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Thread: Test for visibility

  1. #1
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    Test for visibility

    Just curious if anyone knows whether OpenGL can be set-up to report whether a polygon was successfully rendered. I have a visibility system idea which would be very rapid in hardware if there was a way of telling if a polygon, when drawn, had any parts visible, ie. was every pixel skipped by the Z-Buffer test, or did some show through.

    The reasoning is I draw something like a portal polygon (actually it's an octree separator) and if any of it's pixels are visible through the Z-Buffer then render the scene represented through the portal, else if no pixels made it to the screen skip the geometry represented through the portal.

    Ciao...
    SHAYDE

  2. #2
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    Re: Test for visibility

    No, I can't think of any way to do this in OpenGL. And there are very very good reasons why you wouldn't want to.

    General rule : using ANY type of feedback mechanism in a realtime app can absolutely murder performance on hardware-accelerated systems.

    Most if not all hardware drivers are pipelined. Many are very heavily pipelined; there may be a latency of entire frames between issuing a GL command and actually seeing the results on your screen.

    So lets look at what happens if your idea was feasible. Suppose your driver has a 2-frame pipeline latency, and you're currently drawing frame 3 of an animation. You issue the command to draw a portal quad, and you want to know whether any pixels were affected.

    Unfortunately, the actual hardware is still rendering frame 1. Before it can give you an answer, it has to finish rendering frame 1, render the whole of frame 2, and render everything you've issued so far for frame 3. Meanwhile your app is just sitting there twiddling its thumbs; it can't do anything else until you get the answer.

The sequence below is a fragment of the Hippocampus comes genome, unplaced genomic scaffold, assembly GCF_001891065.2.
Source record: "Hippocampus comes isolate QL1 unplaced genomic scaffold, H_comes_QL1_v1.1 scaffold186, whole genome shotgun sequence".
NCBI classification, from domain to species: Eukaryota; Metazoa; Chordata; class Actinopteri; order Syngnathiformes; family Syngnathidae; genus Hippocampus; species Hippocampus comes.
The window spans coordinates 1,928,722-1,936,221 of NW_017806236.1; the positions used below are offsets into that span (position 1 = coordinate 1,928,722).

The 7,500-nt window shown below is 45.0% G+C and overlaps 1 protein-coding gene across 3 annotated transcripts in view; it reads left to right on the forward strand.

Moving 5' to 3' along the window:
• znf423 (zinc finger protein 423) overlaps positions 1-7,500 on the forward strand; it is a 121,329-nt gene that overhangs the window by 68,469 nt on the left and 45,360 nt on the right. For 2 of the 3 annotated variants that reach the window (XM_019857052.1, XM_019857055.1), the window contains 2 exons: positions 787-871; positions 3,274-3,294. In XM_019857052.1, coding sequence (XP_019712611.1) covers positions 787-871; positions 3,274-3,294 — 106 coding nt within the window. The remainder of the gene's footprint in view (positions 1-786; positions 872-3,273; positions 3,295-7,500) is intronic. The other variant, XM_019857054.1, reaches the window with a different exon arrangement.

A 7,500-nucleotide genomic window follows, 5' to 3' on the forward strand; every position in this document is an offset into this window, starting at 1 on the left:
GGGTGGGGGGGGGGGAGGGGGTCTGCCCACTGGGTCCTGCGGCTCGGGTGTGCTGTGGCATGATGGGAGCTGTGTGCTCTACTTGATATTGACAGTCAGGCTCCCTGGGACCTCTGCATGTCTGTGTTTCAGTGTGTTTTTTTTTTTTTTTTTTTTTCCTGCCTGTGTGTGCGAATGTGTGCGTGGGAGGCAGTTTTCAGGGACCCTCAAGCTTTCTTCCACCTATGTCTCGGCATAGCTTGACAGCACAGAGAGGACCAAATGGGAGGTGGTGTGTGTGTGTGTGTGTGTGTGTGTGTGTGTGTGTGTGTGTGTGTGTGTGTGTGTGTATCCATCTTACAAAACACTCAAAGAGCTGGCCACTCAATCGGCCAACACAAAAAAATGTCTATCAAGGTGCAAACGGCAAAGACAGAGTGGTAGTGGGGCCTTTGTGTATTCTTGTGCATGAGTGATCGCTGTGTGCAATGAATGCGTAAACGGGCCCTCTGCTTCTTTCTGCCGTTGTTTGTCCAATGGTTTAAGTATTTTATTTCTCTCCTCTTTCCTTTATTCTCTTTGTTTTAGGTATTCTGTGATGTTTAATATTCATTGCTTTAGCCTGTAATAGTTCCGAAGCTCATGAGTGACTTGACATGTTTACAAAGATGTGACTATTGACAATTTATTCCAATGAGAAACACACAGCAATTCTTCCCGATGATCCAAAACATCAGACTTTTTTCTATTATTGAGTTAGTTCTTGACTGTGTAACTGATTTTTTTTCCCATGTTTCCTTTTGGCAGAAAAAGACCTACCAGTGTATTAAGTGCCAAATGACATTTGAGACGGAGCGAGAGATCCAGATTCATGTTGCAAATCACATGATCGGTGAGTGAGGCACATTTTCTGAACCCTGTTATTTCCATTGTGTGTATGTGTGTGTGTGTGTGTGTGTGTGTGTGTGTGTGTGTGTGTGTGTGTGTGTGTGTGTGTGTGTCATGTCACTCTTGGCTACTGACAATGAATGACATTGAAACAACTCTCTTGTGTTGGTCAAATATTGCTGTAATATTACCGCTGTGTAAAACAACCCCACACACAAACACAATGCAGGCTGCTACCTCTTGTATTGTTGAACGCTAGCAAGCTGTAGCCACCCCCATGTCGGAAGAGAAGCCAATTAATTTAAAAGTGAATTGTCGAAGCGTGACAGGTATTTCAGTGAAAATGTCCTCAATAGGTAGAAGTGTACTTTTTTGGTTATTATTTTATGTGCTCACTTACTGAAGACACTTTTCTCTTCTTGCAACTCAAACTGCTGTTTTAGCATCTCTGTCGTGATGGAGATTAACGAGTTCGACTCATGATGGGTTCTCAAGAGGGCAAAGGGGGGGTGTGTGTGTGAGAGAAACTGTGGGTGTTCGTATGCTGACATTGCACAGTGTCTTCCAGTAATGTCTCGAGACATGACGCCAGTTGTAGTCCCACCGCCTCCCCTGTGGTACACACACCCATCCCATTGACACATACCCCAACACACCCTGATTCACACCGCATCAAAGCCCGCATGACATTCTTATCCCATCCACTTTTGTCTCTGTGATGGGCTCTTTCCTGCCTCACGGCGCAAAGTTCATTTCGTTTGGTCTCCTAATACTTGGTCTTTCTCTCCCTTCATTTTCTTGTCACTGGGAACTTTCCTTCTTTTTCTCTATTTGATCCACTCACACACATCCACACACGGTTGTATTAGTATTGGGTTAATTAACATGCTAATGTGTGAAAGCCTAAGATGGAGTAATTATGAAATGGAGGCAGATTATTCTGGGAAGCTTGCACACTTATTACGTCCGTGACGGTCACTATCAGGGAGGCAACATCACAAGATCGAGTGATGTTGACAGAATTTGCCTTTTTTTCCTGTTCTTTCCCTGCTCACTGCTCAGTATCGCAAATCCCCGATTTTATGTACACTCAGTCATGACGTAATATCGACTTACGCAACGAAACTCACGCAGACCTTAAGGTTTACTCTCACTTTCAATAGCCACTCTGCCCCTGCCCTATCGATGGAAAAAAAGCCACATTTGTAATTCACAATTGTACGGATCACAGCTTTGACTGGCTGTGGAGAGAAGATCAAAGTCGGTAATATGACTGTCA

Then you get the answer, make your decision, and carry on issuing commands for frame 3.

    But now all those commands have to go through the entire rendering pipeline - a pipeline that's supposed to take about 2 frames, remember - and until they do your hardware is sitting around twiddling its thumbs with nothing to do.

    End result: in this case, your "optimization" test could theoretically wind up taking as much time as 4 full frames every time you called it.

    Pipeline flushes are BAD, and most feedback functions will cause them. Avoid them like the plague.

  3. #3
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    Re: Test for visibility

    Thanks for the reply.

    Surely something like a call-back system would prevent the problems you describe. For instance, my program could send the portal polygon to OpenGL with a flag saying "tell me when it has been drawn and let me know if any pixels made it through the pipeline to the screen". Then my program can continue on with other things while it waits. Mind you, that makes formatting a 3D-engine rather tricky.

    Anyway, you have answered my question; there is nothing in OpenGL to support the above idea. I will have to do the portal visibility test in software as originally planned.

    Ciao...
    SHAYDE

  4. #4
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    Re: Test for visibility

    :: Surely something like a call-back system
    :: would prevent the problems you describe

    No. The whole point of your visibility test is to determine whether you need to draw a cell FOR THE CURRENT FRAME. My point is that by the time you got a reply (via callback) you could have finished drawing that frame, and maybe the next one as well.

  5. #5
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    Re: Test for visibility

    Hi Shayde, there's always an alternative way of doing things...

    I've got some fast code that can tell you if the current modelview position is in the cameras viewing frustrum, and get you the distance from the camera as well.

    Send me an E-mail at Fatbuddha@hotmail.com, and I'll send you the source.

  6. #6
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    Re: Test for visibility

    Fatbuddha, I think he was hoping to do occlusion culling, rather than just view frustrum culling.

  7. #7
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    Re: Test for visibility

    Maybe

  8. #8
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    Re: Test for visibility

    Yes, the question was relating to occlusion-culling research. Back to the drawing board!

    Ciao...
    SHAYDE

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